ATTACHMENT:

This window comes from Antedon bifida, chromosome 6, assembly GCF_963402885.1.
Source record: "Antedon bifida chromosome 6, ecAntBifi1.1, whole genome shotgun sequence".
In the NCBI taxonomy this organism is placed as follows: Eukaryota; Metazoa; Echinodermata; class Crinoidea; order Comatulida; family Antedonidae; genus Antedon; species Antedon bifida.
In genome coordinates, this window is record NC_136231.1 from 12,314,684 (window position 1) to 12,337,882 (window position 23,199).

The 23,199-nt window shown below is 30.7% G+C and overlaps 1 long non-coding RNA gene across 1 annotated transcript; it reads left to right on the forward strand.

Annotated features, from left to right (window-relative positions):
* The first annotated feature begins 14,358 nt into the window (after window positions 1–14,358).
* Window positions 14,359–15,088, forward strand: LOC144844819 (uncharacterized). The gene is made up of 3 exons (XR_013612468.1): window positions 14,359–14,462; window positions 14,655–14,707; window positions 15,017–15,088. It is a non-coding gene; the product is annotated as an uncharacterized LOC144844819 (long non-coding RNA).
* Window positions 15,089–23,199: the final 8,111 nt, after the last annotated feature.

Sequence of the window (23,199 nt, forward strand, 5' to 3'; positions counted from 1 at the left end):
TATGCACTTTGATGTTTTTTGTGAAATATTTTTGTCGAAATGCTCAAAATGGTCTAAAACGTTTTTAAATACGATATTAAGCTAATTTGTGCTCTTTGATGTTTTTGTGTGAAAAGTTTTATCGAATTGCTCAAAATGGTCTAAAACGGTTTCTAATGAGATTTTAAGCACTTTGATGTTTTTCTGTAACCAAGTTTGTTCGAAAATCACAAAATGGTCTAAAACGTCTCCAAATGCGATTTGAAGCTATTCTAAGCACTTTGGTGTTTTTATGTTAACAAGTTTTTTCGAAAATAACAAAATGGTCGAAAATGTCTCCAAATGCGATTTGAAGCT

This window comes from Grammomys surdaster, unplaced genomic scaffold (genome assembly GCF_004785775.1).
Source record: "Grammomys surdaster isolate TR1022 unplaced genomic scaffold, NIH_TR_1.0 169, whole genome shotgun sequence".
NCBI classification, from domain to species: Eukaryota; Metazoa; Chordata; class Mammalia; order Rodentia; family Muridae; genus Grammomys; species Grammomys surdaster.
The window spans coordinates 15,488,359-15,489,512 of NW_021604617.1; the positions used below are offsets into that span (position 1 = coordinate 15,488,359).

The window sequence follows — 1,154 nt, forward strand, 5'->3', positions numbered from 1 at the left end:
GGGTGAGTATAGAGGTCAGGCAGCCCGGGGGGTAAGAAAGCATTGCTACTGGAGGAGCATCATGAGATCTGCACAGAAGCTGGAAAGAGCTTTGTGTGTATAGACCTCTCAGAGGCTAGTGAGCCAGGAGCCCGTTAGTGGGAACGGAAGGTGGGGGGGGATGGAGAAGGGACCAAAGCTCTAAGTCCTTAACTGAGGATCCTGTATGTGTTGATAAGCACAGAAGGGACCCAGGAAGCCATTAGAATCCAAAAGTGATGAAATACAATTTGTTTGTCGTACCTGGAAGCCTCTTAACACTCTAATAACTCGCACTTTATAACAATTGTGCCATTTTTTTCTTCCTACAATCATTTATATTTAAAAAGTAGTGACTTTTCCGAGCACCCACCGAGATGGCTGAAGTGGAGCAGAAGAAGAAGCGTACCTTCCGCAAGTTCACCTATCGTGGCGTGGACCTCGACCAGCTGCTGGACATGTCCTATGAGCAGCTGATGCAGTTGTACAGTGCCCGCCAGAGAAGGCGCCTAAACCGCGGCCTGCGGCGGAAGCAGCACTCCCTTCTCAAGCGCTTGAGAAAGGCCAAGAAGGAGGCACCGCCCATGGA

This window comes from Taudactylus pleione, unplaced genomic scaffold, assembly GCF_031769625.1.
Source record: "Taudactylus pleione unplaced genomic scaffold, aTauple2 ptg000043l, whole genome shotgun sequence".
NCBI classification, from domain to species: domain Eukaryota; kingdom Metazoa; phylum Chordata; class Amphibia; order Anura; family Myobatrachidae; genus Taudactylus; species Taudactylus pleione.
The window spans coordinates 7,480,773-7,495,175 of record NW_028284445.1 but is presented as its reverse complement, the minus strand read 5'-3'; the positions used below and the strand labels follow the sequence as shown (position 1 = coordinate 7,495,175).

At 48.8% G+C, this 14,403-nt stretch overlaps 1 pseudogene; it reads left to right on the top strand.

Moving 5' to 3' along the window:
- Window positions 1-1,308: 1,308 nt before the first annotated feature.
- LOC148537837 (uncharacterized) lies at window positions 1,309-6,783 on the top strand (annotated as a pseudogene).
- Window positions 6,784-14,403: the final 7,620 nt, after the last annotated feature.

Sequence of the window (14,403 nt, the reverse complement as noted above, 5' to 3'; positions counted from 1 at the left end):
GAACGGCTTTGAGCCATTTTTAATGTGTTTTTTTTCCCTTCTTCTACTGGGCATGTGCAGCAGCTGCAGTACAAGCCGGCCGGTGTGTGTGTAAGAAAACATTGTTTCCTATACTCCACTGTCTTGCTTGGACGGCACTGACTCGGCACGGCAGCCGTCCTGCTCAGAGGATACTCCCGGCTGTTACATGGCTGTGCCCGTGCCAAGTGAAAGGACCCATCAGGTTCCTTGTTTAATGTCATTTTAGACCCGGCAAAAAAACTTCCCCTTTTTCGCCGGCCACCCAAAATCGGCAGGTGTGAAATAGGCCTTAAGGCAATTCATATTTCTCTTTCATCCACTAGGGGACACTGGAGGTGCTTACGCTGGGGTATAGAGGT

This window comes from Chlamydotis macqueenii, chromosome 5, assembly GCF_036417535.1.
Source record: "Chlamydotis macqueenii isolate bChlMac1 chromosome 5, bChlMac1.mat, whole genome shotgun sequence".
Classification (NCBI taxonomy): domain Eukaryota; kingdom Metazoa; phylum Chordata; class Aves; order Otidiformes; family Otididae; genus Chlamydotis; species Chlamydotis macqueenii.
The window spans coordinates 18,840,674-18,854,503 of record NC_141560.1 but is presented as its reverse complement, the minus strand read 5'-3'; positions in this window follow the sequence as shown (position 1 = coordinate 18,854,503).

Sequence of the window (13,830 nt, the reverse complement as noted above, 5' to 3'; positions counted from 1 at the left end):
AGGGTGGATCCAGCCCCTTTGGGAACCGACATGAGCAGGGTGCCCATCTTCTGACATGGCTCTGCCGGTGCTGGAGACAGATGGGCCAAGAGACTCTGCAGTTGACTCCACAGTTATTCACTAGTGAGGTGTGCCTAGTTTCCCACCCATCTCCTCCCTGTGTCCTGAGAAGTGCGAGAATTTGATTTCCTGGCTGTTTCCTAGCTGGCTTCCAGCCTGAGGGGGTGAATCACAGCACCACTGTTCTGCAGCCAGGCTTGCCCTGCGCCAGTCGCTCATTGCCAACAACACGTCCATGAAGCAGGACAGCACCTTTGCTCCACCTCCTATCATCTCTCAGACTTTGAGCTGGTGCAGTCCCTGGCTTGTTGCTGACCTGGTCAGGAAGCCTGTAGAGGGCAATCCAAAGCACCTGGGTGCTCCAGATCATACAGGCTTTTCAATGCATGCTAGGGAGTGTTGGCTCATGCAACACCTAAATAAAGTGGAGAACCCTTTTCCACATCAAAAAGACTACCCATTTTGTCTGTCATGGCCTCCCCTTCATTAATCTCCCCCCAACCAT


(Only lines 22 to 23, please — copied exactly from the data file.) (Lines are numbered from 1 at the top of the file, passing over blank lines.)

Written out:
At 48.8% G+C, this 14,403-nt stretch overlaps 1 pseudogene; it reads left to right on the top strand.

Moving 5' to 3' along the window: